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Lee Krasner Paints Gansevoort Street

Although she is best known for her Abstract Expressionist paintings, Lee Krasner never ceased to transform her artistic style throughout her career. Born in 1908 to Russian Jewish parents, Krasner began receiving recognition for her artwork when she was just a teenager. She studied at Cooper Union and later at the National Academy of Design. To support herself during college, she waited tables at a Greenwich Village nightclub called Sam Johnson’s, where she met many of her future friends and peers in the Abstract Expressionist movement. From that point forward, the Village became a critical part of Krasner’s life and work.  

Krasner in her studio.

In the 1930s, the Works Progress Administration (WPA) was established to help Americans find jobs in the wake of the Great Depression. Lee was hired by the Federal Art Project (FAP), along with many other artists, to paint public murals. Krasner lived in Greenwich Village throughout her time with the WPA, and continued to socialize with artists whose work departed from the social realism that dominated 1930s American art. They were instead experimenting with completely abstracted forms and novel methods of paint application, inspired by early twentieth century European artists like Vassily Kandinsky. These artists included Willem and Elaine de Kooning, and Krasner’s future husband, Jackson Pollock, whom she would later support as he hurtled into turbulent superstardom. 

In 1934, while working on her first murals for the WPA, Krasner produced a separate painting unlike any of her other works. Gansevoort Number 1 is believed to be the view from her apartment. The painting carefully highlights each individual cobblestone on Gansevoort Street leading up to the Hudson Pier. Krasner painted one of her murals on the pier, though unfortunately it no longer exists. Perhaps appropriately, what can today be found at this site is the Whitney Museum, which was then just a small collection on 8th Street. The Whitney now holds a number of Krasner’s works in its collection, and is now the preeminent institution (and the first) devoted to the art of the United States.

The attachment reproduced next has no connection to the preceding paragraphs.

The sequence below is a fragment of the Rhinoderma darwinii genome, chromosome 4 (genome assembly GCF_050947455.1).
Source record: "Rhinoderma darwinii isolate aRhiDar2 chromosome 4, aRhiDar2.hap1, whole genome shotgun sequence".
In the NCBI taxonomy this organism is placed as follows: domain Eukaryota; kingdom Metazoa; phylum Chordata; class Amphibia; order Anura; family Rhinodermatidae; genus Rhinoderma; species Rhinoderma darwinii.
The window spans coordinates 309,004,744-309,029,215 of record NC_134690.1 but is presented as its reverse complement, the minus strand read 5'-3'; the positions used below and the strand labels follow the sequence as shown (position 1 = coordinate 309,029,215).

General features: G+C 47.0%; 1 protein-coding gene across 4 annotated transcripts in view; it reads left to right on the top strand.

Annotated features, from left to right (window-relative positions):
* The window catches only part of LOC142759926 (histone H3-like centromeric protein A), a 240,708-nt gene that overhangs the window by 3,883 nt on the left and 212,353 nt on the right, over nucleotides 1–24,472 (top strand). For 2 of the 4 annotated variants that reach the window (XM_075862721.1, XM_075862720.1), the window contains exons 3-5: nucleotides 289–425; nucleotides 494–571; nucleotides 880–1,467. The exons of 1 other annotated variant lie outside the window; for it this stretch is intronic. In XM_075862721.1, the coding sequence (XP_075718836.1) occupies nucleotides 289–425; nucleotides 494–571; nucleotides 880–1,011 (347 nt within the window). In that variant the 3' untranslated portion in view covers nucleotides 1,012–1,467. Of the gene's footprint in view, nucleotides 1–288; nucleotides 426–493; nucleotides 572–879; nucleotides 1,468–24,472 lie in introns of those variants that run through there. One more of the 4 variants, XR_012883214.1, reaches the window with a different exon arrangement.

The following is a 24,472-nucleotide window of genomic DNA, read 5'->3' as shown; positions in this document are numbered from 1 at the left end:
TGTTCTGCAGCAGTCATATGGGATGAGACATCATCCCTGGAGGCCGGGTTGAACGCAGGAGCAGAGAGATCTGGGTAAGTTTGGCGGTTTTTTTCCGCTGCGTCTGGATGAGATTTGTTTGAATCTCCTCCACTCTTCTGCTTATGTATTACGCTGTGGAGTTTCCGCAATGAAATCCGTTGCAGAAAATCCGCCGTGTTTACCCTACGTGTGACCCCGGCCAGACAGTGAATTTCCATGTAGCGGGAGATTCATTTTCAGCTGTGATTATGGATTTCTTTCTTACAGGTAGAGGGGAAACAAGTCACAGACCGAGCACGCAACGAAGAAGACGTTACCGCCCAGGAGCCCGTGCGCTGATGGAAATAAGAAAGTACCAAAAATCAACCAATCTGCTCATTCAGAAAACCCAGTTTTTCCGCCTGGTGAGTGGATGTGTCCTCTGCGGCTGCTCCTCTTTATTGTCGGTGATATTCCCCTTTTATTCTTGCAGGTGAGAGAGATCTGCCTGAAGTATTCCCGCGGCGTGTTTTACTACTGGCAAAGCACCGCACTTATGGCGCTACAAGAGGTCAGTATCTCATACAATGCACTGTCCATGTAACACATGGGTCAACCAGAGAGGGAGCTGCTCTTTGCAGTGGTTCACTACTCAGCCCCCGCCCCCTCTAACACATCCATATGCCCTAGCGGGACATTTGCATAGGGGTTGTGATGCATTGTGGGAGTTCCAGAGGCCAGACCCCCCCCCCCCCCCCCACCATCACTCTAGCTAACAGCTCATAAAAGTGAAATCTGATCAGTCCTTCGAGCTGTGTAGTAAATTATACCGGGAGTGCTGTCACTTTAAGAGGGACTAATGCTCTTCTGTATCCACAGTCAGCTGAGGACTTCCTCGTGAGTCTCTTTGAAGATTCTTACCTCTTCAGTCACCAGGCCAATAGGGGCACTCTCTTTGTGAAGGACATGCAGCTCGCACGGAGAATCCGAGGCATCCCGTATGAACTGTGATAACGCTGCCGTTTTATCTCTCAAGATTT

Gansevoort, Number 1, 1934. The Metropolitan Museum of Art.

The surprising realism of Gansevoort, Number 1 demonstrates just how technical Krasner could be. Even in her later push toward abstraction with the influence of mentor Hans Hoffmann and other artists, Krasner’s work would maintain motifs rooted in concrete representation that her peers did not share. One of the things that she was most committed to was experimentation. Just a year later she would recreate the painting from the same vantage point but with dramatic, flattened planes of color, all of the architecture simplified with hard edges.

Gansevoort II, 1935. The Pollock-Krasner Foundation / Artists Rights Society, New York; Paul Kasmin Gallery.

Two of Lee Krasner’s art works still exist in situ in New York: a pair of large mosaics adorning the entrance of 2 Broadway in the Financial District. They were commissioned in 1958 by Bob Friedman, vice president of the real estate company Uris Brothers, after he saw her WPA murals.

2 Broadway Murals, 1959.

To learn more about artists and the history of the WPA in Greenwich Village, check out our New York School of Artists and Writers Tour, as well as our other blog posts on the WPA

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